A 3rd law firm has now come out with a new class action lawsuit against Electronic Arts for you know what.
Brower Piven, based in Stevenson, Maryland, has filed a class action lawsuit in the Northern District of California, on behalf of purchasers of EA common stock between July 24 to December 2 of this year. This time, they do not provide details of the case they are building up, and likewise, no class has been certified yet in the abovementioned action. When they determine the lead plaintiff, that person will get to direct litigation, including naming counsel, as well as members of the class.
In essence, Brower Piven’s case is the same as what RGRD has already revealed: EA violated the Securities Exchange Act of 1934 by failing to disclose the bugs, connectivity issues, and other problems in the development of Battlefield 4 within the class period. These problems, having been uncovered on November 15, led EA to announce they would delay future projects until these issues were fixed. (I would like to point out here that yes, I know DICE made the announcement, speaking only for themselves. It does appear that this law firm may not yet be fully informed on the details, but they will be soon.)
I think a somewhat false picture may be getting painted in these reports, so I’d like to bring up what I think is happening. Of course, all this hullabaloo started from that December 4 announcement, that did lead to EA shares losing value to a significant degree. Since that time, EA investors were sending out feelers to find out what was going on with EA, not just DICE, and when they learned that many of EA’s top execs sold their shares at a key period, they ran up to different law firms to file cases.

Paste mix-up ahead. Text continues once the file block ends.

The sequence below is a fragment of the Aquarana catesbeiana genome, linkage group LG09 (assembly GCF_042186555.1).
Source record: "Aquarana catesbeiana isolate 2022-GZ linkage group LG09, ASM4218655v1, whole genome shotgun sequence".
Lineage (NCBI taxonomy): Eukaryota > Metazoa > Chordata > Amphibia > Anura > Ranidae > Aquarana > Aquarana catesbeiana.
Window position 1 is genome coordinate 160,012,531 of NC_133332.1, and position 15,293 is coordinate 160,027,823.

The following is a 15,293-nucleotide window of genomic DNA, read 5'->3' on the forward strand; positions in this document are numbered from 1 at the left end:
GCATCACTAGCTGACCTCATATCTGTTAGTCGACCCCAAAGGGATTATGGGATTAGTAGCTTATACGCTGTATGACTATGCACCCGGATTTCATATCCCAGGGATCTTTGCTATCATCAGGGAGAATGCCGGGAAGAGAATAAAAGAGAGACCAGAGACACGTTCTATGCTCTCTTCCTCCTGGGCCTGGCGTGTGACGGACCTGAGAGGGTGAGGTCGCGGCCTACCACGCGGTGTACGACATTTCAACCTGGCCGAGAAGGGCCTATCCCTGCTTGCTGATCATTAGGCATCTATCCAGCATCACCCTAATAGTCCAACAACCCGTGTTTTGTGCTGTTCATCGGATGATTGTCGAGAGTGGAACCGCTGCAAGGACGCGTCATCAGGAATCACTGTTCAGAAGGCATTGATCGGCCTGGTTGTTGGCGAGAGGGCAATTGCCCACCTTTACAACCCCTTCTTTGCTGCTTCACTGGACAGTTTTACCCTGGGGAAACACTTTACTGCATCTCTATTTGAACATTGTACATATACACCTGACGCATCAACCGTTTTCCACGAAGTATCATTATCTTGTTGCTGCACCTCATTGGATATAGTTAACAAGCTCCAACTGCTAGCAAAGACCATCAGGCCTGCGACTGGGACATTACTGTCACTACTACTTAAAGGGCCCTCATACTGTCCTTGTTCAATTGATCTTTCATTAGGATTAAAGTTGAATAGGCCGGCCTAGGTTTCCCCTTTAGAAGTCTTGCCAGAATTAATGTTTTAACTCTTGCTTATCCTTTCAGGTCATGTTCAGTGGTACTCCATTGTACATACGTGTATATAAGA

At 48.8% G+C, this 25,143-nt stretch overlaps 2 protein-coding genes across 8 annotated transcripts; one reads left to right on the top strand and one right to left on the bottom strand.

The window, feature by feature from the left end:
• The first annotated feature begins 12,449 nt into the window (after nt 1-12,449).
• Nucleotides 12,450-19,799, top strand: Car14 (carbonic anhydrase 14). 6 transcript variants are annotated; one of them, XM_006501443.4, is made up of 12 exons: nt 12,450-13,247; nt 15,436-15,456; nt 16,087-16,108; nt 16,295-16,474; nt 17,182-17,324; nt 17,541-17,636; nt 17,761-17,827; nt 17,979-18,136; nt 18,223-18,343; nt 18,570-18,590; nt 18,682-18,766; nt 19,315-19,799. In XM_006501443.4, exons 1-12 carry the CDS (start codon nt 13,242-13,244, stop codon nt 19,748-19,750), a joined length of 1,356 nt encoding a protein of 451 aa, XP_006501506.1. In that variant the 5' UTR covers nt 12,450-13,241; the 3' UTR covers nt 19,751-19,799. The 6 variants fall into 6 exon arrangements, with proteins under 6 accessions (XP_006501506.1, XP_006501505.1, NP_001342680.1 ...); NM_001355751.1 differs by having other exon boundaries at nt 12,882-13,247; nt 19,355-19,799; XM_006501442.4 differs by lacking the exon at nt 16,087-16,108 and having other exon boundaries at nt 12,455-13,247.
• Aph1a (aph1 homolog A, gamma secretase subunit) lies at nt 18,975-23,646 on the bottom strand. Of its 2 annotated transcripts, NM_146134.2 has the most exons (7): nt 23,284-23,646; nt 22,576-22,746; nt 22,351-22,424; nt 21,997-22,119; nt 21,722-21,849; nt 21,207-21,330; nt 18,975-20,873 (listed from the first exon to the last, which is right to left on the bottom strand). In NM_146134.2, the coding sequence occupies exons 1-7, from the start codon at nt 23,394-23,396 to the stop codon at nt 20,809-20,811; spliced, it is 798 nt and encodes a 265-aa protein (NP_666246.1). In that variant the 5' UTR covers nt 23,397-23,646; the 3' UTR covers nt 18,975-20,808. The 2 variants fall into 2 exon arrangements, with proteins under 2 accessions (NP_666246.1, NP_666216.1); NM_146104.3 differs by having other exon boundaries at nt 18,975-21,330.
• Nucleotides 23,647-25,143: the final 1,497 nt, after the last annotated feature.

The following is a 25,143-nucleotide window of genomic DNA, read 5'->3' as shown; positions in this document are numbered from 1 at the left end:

We may be hearing of even more cases in the near future, since EA’s investors would have been based around different parts of the country, and different state laws and regulations would require investors to go about suing EA in different ways.
While I would not want DICE or EA’s many other talented dev teams on the road to financial ruin, I think their parent company EA needs to account for the long term damage they have done to the Battlefield franchise. I leave this whole enterprise up to a higher power now: courtrooms across the US. We hope the cases end quickly and conclusively for everyone’s sake.